I wasn't sure what to expect of an overnight bus, I'd heard good things from the boys on the boat, but I think they either went with a vastly superior company or were trying to make me feel better about the impending 15 hour journey. What we got on was definately not what I had in mind; imagine a normal sized bus, then picture it with bunk beds in it, one set next to each window and another in the aisle. Close. I'm convinced the dude in the upper bunk next to me was watching me sleep! Plus they were about a foot wide and fully reclined the whole time, which wasn't very comfortable when not sleeping, and bearing in mind we were on it from 6.30pm the first few hours weren't the best. As I was one of the last people on I also got a raw deal as ended up right behind the honk-tastic driver who chain-smoked the whole journey. 'Never mind', I thought, I can seek refuge in my book. They turned the lights out at 7.30, but left the shockingly bad Vietnamese-dubbed Japanese movie on until nearly midnight, and resumed play around 6am. Luckily my overwhelming tiredness owing to my late night tv binges and boat shenanigans meant I did manage to get a few bursts of sleep, albeit in some very awkward bag-hugging positions.
The bus inconveniently dropped us in the middle of nowhere, meaning we taxi-ed to the backpacker area (some bus-taxi cahoots going on me thinks!) Found a hotel with four beds so shared with two lovely girls from Halong Bay and a guy we'd met on the bus there. After well-needed showers we went for a wander, although there wasn't a great deal to see.
Got to the old city citadel and remembered it wasn't going to open for a few hours (long lunches here) so found ourselves somewhere to eat and kill some time. Walked past lots of yummy-looking street vendors in search of a place one of the others wanted to try out which was 'in the book' (Lonely Planet), which I wasn't at all impressed with, rubbish overpriced food, rude service, and still hungry afterwards.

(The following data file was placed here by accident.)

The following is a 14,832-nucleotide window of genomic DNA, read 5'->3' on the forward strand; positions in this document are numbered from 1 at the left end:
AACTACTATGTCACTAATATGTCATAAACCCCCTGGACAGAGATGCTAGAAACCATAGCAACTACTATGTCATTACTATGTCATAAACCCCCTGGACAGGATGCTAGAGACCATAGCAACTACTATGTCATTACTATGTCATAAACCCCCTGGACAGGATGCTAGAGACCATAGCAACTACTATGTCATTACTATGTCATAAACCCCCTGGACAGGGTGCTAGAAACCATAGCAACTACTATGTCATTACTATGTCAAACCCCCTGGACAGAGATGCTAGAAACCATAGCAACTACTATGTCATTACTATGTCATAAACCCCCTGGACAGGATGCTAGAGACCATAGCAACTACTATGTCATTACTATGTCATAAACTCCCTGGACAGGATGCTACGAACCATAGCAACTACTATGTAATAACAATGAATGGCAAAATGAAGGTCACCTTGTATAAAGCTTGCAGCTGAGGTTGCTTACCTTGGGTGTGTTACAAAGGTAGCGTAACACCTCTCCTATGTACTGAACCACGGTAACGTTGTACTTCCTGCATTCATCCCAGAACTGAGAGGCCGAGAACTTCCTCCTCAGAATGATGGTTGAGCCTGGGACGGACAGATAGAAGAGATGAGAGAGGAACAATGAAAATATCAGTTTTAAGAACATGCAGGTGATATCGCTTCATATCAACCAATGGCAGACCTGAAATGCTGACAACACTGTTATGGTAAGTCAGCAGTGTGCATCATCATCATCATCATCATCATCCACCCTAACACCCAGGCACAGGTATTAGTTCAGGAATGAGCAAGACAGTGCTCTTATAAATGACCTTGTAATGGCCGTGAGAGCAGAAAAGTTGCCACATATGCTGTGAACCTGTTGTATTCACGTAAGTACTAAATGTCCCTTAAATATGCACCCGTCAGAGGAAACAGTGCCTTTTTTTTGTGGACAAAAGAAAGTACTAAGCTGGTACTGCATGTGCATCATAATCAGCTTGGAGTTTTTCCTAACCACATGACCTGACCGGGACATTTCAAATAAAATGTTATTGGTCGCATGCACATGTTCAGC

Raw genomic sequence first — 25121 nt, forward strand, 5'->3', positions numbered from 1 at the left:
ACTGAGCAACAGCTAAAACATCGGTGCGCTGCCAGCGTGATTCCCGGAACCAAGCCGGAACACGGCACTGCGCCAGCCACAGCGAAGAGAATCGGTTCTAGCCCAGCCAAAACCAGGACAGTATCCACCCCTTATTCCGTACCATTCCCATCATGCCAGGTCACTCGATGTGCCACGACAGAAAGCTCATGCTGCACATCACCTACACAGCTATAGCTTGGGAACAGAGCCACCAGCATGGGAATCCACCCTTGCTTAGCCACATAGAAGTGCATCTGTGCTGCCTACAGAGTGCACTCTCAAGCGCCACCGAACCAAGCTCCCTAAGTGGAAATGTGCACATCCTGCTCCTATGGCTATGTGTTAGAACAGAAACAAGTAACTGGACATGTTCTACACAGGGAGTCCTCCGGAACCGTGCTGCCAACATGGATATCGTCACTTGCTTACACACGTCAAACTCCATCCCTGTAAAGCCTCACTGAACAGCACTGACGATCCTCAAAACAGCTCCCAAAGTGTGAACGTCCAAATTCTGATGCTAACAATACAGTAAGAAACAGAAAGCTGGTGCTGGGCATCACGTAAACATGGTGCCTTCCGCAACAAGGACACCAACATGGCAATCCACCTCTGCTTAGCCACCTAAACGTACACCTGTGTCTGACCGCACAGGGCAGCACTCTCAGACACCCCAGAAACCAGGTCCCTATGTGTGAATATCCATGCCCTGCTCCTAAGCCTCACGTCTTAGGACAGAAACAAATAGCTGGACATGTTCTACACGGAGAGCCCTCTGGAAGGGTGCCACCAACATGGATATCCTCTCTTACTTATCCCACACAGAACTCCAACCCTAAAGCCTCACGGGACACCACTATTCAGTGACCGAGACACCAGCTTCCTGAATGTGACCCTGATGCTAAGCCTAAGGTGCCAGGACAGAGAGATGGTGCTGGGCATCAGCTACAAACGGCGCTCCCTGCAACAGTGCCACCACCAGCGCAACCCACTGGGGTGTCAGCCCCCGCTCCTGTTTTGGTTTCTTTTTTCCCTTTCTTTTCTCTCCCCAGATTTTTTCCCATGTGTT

The citadel was interesting enough but boyyyy was it hot out, so most of our walk around there was broken up by having to sit down and take breaks in the shade. From there we decided to check out one of the many tombs, and proceeded to spend 30mins in search of a taxi.... always everywhere without fail until you actually need one! When we did finally hail one it was a blessing just to be in an aircon vehicle.
The tomb we went to was massive, and no-one knows where the person was actually buried, but I was more amused at the 'no eaking branches' sign, which were convinced was an amusing mis-spelling of 'eating' but saw a sign later with the full wording - no breaking, makes more sense really! Mr taxi man waited for us to come out again and took us to the market. We were hoping to find some food goodies there but only managed to scout out fresh spring rolls, which were rather lovely but not all that filling. Back on our road we met up with a guy who runs the Backpacker's Hostel in Hanoi and is opening one in Hue, which is currently a building site although it was supposedly meant to open the day before we arrived, and had dinner altogether. We all had eyes bigger than our belly's and went for big set menus, I finished all of mine :)!
We were all very civilised and went back early and read our books in bed, no partying for us the day before an early morning bus journey...